Author (and former S&T editor) Stephen James O’Meara rolls out his latest ebook Diamonds in the Sky: Discover the Stars Over Botswana ($5.98). This introductory field guide to exploring the night skies is geared towards, though not limited to, anyone considering a trip to the exceedingly dark southern skies of Botswana.
From serendipitous camping trips to forging international consensus on big-budget observatories, the 2018 Kavli Prize laureate discusses her personal and professional journey into the field of astrochemistry.
Tele Vue Optics teams up with filter manufacturer Astronomik to revamp its series of nebula filters for deep-sky observing. The Tele Vue Bandmate Type 2 Filters are offered in three select passbands and are offered in ¼-inch (starting at $100) and 2-inch format ($200 and up).
Sky & Telescope magazine predicts that the Perseid shower will be at its peak late on Sunday night, August 12th, and early morning on the 13th.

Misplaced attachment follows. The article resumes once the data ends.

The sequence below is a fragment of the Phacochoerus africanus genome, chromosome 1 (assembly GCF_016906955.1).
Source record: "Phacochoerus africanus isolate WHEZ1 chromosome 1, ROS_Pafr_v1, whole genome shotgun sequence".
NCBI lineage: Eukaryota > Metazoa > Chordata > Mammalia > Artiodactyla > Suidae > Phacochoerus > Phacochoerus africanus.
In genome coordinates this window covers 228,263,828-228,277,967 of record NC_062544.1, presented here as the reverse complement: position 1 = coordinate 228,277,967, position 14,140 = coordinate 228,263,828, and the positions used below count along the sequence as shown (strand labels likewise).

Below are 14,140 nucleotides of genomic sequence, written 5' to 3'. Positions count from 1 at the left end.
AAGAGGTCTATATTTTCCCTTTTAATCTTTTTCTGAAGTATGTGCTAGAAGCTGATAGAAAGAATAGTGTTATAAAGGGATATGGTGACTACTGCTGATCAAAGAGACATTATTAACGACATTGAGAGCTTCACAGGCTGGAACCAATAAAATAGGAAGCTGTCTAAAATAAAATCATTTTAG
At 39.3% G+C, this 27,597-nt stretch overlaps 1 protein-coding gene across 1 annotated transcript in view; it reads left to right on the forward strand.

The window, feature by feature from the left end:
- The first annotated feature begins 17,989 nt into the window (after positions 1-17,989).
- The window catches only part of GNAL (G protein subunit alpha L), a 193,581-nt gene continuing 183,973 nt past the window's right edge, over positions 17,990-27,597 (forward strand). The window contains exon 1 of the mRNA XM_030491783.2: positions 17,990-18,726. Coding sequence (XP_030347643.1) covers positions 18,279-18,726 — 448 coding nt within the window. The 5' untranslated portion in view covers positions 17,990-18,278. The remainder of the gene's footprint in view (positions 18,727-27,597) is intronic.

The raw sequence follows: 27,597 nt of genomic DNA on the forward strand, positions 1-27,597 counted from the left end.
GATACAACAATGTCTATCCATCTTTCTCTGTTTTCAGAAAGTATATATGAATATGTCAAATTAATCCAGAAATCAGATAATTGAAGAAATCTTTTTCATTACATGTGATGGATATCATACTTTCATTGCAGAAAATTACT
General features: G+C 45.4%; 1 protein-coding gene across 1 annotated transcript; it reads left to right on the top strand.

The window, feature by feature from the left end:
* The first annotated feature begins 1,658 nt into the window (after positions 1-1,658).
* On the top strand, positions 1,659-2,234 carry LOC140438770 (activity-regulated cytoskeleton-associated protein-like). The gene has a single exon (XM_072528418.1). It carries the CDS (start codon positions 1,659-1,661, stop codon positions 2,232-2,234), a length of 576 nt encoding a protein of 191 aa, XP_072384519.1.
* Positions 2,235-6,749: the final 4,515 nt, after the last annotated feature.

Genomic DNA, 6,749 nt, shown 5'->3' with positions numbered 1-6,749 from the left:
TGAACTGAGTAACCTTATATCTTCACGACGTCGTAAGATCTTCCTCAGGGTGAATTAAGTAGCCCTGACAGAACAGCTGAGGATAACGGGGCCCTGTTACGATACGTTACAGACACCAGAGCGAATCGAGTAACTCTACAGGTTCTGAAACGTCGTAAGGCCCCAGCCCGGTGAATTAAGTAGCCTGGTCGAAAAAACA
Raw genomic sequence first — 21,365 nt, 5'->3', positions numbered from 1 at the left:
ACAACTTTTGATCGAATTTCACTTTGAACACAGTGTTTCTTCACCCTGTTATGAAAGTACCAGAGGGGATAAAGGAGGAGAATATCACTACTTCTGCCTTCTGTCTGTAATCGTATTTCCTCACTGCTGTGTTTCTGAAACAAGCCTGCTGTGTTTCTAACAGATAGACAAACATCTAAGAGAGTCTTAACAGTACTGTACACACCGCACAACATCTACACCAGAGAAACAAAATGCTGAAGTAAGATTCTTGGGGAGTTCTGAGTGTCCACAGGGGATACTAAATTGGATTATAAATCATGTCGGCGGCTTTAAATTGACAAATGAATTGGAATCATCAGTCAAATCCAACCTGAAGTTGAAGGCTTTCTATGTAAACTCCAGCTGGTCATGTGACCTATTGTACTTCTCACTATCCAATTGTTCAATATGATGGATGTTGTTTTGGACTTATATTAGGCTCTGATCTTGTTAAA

Early on July 31st, the planet Mars will be closer to Earth than at any time in the past 15 years. It's bright and unmistakable in the southwestern sky after evening twilight.
The night sky's two brightest object — the Moon and Venus — will appear dramatically close together after sunset on Sunday, July 15th.
Willmann-Bell releases the 5th volume of Annals of the Deep Sky: A Survey of Galactic and Extragalactic Objects by Jeff Kanipe and Dennis Webb ($24.95). The series continues to be the most up-to-date and comprehensive observing guide available in the 21st century.
A short take on astronomy news finds a cosmic butterfly testing theories of galactic evolution, a new idea for the formation of Mars's moons, and the discovery of a stellar thief that survived a supernova explosion.
The just-launched Transiting Exoplanet Survey Satellite (TESS) could soon provide the breakthrough identification of dozens of potentially habitable exoplanets right in our cosmic backyard
The editors of Sky & Telescope report experiences from last weekend's Northeast Astronomy Forum (NEAF) in Suffern, New York — one of the busiest years ever for the world's biggest astronomy trade show.